marketing tries to influence their decisions. We also hook them up to a heart monitor and have them run around the room, so they can see what exercise does for their heart.” No cute cartoon drawings or animated clips for these students: they’re seeing an open chest, a beating heart, and smoke damaged lungs. They’re seeing buildups of fat and cholesterol blocking blood vessels. They’re seeing surgeons opening up these vessels, stabilizing the heart. “We hit them pretty hard,” Dr. Lancey says of the students. “We treat them like adults. We don’t just give them facts; we show them reality. And we impress on them that they’re the ones who are in control of their health, that they can make their own decisions, but need to make the right ones.” In its first year, seven area schools participated in HHA@BS; this year Dr. Lancey anticipates the number will grow to twelve. The service is provided to the schools free of charge. In addition to teaching seventh graders, Dr. Lancey has also devised similar programs based on the age of the students – from second grade to high school. He also envisions a robust HHA@ BS online presence, providing a different heart-health related topic each week. The site could allow students to log in, record their exercise, and even more fully participate. “I give the students a chance to see what it takes to get on my operating table,” Dr. Lancey says, “so that hopefully they never get there.”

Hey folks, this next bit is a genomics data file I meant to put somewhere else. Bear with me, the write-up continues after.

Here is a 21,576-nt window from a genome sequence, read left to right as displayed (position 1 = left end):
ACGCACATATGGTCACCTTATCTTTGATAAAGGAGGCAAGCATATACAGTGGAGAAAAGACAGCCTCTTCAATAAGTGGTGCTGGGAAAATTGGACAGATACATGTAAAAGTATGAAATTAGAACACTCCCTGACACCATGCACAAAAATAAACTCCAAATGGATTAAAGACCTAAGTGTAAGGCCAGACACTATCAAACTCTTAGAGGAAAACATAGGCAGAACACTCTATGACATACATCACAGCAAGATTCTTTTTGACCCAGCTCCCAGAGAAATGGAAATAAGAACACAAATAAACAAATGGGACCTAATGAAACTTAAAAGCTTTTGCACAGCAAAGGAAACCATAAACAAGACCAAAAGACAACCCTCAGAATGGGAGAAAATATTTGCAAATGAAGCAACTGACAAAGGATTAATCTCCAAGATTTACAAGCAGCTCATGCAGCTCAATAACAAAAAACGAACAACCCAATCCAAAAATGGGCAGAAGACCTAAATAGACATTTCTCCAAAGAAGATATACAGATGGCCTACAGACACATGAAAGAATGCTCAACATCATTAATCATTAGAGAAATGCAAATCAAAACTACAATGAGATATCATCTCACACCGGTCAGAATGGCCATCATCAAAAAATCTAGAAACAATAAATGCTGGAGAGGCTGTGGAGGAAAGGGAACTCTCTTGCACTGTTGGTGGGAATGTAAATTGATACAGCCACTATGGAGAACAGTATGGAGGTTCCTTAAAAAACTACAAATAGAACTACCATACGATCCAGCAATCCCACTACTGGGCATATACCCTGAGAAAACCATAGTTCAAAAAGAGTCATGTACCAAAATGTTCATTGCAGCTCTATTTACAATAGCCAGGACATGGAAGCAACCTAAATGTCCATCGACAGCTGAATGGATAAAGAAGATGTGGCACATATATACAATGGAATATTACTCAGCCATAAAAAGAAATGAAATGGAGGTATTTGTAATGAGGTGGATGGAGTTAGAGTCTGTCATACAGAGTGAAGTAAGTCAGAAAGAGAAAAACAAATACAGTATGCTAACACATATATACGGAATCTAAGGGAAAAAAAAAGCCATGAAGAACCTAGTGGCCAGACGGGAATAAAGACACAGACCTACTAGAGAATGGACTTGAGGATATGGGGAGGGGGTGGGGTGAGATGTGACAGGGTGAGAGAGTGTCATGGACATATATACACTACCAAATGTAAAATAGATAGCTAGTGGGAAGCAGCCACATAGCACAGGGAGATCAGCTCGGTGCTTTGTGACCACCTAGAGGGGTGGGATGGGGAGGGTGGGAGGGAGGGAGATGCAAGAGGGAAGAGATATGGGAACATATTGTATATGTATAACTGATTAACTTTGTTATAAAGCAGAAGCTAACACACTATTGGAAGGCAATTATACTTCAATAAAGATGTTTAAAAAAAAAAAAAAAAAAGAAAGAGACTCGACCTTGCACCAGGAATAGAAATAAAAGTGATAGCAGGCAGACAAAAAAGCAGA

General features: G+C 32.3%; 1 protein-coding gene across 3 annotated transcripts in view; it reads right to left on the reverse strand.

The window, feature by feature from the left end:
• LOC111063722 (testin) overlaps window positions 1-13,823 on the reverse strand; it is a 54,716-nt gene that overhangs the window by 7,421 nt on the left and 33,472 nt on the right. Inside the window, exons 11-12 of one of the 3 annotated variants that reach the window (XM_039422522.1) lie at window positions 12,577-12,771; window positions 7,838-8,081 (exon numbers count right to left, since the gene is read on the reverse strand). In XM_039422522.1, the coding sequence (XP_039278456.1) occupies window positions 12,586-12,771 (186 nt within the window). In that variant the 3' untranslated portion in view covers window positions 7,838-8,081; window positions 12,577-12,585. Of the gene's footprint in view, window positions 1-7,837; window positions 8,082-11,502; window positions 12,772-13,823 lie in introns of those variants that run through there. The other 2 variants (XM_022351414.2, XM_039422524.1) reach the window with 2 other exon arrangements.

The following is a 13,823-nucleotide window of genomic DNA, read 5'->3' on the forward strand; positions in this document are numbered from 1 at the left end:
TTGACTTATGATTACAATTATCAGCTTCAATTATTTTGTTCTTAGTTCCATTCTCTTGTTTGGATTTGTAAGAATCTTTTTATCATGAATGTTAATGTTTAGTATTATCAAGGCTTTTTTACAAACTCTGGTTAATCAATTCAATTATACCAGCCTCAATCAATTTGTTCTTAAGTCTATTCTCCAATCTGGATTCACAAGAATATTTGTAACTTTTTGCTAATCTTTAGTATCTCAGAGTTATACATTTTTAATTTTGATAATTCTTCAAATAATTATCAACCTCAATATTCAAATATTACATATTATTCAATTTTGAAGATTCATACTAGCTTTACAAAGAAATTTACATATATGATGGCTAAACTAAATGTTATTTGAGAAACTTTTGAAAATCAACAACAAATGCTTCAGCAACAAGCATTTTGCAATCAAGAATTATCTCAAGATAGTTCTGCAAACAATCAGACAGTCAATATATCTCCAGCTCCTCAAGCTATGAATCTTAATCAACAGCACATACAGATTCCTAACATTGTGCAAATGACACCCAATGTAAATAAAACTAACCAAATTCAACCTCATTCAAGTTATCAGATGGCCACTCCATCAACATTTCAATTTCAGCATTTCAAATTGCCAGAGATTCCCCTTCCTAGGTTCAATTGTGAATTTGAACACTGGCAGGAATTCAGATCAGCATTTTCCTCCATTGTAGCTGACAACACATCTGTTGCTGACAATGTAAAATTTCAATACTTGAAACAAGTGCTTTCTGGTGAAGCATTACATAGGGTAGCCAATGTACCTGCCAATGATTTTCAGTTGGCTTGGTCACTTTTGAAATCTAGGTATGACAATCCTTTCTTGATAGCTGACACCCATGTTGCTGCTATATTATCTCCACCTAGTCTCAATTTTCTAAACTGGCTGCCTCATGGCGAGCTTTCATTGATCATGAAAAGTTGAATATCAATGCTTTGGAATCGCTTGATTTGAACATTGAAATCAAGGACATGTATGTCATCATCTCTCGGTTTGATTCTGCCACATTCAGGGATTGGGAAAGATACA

If you know physicians who are performing good deeds – great or small – who you would like to see highlighted in this publication, please submit information on our website – www.hrphysician.com – or call our editor, Bobbie Fisher, at 757.773.7550. 22 | www.hrphysician.com


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ENHANCING AND EXPANDING CANCER CARE IN HAMPTON ROADS … the Bon Secours Cancer Institute at Harbour View